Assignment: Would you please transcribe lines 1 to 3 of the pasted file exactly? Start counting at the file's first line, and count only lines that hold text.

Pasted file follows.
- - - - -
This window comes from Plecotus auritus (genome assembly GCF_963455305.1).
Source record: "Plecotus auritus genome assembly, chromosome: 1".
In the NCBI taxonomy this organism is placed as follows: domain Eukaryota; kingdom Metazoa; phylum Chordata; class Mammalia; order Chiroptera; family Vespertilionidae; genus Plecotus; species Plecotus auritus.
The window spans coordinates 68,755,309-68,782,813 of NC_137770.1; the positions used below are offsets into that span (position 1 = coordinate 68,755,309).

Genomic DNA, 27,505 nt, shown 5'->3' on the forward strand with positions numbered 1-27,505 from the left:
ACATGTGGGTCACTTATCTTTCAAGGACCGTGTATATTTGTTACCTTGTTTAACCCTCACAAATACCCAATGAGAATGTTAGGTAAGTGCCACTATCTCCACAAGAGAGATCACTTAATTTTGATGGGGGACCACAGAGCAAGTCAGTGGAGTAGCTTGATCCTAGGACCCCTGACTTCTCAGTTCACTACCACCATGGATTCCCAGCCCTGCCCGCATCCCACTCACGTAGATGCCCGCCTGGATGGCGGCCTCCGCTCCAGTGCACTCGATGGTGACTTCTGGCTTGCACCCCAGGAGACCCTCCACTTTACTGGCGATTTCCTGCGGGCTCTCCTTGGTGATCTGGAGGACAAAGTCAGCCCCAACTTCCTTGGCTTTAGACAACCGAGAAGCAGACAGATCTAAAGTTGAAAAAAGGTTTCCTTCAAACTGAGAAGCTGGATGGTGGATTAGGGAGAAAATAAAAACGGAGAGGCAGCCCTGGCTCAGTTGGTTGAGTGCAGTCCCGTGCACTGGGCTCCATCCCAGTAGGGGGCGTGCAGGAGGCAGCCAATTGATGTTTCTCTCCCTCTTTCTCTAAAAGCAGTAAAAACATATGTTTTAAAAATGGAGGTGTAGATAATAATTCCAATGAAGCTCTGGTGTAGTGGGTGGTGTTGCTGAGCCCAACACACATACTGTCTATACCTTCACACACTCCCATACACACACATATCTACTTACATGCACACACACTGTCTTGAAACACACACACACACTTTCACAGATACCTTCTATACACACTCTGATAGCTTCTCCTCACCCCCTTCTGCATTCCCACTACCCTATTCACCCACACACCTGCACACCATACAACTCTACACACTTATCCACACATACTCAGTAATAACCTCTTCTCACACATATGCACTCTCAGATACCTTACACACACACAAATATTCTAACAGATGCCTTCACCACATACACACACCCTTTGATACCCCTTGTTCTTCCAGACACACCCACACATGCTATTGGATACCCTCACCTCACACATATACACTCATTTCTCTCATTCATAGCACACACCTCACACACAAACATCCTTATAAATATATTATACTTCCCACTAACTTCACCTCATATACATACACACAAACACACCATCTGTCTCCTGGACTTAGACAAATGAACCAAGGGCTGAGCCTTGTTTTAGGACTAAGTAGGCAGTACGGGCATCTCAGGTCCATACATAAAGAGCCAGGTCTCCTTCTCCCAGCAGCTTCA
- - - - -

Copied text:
This window comes from Plecotus auritus (genome assembly GCF_963455305.1).
Source record: "Plecotus auritus genome assembly, chromosome: 1".
In the NCBI taxonomy this organism is placed as follows: domain Eukaryota; kingdom Metazoa; phylum Chordata; class Mammalia; order Chiroptera; family Vespertilionidae; genus Plecotus; species Plecotus auritus.